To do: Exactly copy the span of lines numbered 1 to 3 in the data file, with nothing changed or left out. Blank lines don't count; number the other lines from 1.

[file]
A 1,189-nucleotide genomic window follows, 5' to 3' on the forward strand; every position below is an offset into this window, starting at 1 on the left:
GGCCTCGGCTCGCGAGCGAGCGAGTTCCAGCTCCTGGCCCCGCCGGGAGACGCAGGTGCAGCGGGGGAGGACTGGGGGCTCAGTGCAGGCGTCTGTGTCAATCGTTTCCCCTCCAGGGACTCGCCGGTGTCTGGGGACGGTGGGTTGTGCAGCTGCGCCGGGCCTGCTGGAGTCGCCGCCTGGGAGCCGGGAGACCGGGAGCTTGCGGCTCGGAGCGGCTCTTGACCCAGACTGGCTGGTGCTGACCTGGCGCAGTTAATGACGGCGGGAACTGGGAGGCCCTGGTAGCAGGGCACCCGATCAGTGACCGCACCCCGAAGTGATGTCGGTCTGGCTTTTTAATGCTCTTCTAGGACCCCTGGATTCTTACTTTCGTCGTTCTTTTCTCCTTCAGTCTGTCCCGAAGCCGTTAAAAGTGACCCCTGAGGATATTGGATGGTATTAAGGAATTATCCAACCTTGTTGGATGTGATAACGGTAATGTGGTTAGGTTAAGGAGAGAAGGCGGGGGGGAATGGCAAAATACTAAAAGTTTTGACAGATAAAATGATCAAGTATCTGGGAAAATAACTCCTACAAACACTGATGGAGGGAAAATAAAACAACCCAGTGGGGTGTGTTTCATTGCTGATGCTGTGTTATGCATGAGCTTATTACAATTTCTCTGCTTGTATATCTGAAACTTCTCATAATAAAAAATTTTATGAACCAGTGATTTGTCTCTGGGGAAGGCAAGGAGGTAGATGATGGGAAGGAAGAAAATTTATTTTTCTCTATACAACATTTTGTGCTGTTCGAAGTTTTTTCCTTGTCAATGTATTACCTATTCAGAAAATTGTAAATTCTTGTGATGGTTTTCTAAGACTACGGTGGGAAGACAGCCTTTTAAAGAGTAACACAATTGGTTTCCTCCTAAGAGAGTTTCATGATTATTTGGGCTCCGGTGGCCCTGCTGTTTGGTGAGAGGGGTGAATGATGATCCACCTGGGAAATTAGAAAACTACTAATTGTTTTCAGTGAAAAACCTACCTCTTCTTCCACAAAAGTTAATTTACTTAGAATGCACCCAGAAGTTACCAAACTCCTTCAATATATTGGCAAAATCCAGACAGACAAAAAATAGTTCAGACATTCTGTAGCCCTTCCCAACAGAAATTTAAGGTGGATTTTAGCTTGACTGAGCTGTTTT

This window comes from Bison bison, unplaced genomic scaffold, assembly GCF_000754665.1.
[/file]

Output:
A 1,189-nucleotide genomic window follows, 5' to 3' on the forward strand; every position below is an offset into this window, starting at 1 on the left:
GGCCTCGGCTCGCGAGCGAGCGAGTTCCAGCTCCTGGCCCCGCCGGGAGACGCAGGTGCAGCGGGGGAGGACTGGGGGCTCAGTGCAGGCGTCTGTGTCAATCGTTTCCCCTCCAGGGACTCGCCGGTGTCTGGGGACGGTGGGTTGTGCAGCTGCGCCGGGCCTGCTGGAGTCGCCGCCTGGGAGCCGGGAGACCGGGAGCTTGCGGCTCGGAGCGGCTCTTGACCCAGACTGGCTGGTGCTGACCTGGCGCAGTTAATGACGGCGGGAACTGGGAGGCCCTGGTAGCAGGGCACCCGATCAGTGACCGCACCCCGAAGTGATGTCGGTCTGGCTTTTTAATGCTCTTCTAGGACCCCTGGATTCTTACTTTCGTCGTTCTTTTCTCCTTCAGTCTGTCCCGAAGCCGTTAAAAGTGACCCCTGAGGATATTGGATGGTATTAAGGAATTATCCAACCTTGTTGGATGTGATAACGGTAATGTGGTTAGGTTAAGGAGAGAAGGCGGGGGGGAATGGCAAAATACTAAAAGTTTTGACAGATAAAATGATCAAGTATCTGGGAAAATAACTCCTACAAACACTGATGGAGGGAAAATAAAACAACCCAGTGGGGTGTGTTTCATTGCTGATGCTGTGTTATGCATGAGCTTATTACAATTTCTCTGCTTGTATATCTGAAACTTCTCATAATAAAAAATTTTATGAACCAGTGATTTGTCTCTGGGGAAGGCAAGGAGGTAGATGATGGGAAGGAAGAAAATTTATTTTTCTCTATACAACATTTTGTGCTGTTCGAAGTTTTTTCCTTGTCAATGTATTACCTATTCAGAAAATTGTAAATTCTTGTGATGGTTTTCTAAGACTACGGTGGGAAGACAGCCTTTTAAAGAGTAACACAATTGGTTTCCTCCTAAGAGAGTTTCATGATTATTTGGGCTCCGGTGGCCCTGCTGTTTGGTGAGAGGGGTGAATGATGATCCACCTGGGAAATTAGAAAACTACTAATTGTTTTCAGTGAAAAACCTACCTCTTCTTCCACAAAAGTTAATTTACTTAGAATGCACCCAGAAGTTACCAAACTCCTTCAATATATTGGCAAAATCCAGACAGACAAAAAATAGTTCAGACATTCTGTAGCCCTTCCCAACAGAAATTTAAGGTGGATTTTAGCTTGACTGAGCTGTTTT

This window comes from Bison bison, unplaced genomic scaffold, assembly GCF_000754665.1.